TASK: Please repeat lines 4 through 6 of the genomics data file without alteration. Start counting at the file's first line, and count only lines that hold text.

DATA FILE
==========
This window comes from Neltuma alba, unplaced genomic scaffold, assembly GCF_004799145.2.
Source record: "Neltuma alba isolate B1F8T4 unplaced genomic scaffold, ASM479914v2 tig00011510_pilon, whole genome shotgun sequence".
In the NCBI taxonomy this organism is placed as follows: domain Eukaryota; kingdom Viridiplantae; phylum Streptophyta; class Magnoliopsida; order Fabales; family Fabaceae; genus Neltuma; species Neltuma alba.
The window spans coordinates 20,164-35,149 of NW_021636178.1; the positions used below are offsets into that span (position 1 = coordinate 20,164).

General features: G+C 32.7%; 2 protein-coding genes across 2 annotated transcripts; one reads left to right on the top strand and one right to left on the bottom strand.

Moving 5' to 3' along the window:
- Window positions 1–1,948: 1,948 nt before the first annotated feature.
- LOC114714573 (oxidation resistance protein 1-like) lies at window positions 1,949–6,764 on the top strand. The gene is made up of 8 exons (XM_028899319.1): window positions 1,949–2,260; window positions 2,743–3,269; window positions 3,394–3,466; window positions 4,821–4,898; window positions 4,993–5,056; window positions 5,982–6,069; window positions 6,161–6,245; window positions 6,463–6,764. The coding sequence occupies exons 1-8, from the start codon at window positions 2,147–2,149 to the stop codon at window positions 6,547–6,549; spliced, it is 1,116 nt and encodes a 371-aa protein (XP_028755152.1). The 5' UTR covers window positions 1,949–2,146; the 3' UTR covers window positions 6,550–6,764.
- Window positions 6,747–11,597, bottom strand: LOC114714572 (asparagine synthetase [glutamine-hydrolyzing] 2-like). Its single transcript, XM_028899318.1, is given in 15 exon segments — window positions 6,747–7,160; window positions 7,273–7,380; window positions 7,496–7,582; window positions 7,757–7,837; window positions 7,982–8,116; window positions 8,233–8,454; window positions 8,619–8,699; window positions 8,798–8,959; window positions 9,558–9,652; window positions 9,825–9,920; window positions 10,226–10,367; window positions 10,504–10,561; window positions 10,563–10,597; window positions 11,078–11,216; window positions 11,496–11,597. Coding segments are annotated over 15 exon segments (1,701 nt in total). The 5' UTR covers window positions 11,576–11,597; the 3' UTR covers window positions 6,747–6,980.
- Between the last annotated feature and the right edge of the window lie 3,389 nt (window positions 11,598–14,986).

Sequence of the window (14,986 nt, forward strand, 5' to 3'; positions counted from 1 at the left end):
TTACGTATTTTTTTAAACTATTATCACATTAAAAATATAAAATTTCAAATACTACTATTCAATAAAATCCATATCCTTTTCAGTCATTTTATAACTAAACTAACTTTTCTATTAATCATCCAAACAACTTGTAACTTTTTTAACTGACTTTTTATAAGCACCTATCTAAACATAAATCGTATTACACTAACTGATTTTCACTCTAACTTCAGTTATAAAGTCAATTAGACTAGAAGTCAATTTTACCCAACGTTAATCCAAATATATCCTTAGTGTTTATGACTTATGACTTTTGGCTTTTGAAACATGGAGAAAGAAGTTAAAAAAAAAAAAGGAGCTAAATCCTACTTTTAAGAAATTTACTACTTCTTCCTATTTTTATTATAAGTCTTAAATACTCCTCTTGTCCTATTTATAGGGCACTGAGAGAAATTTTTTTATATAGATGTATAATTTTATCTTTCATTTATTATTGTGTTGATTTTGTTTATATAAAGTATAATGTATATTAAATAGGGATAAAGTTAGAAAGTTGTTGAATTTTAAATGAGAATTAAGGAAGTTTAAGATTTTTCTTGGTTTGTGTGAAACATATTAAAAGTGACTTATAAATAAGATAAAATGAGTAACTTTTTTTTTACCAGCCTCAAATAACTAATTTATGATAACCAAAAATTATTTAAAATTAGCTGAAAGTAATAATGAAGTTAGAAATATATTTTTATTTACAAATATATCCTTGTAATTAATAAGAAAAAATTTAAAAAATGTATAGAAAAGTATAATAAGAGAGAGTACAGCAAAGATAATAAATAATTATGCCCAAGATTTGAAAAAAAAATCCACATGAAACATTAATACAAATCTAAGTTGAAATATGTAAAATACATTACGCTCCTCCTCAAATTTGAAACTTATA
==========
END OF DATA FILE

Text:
The window spans coordinates 20,164-35,149 of NW_021636178.1; the positions used below are offsets into that span (position 1 = coordinate 20,164).

General features: G+C 32.7%; 2 protein-coding genes across 2 annotated transcripts; one reads left to right on the top strand and one right to left on the bottom strand.

Moving 5' to 3' along the window: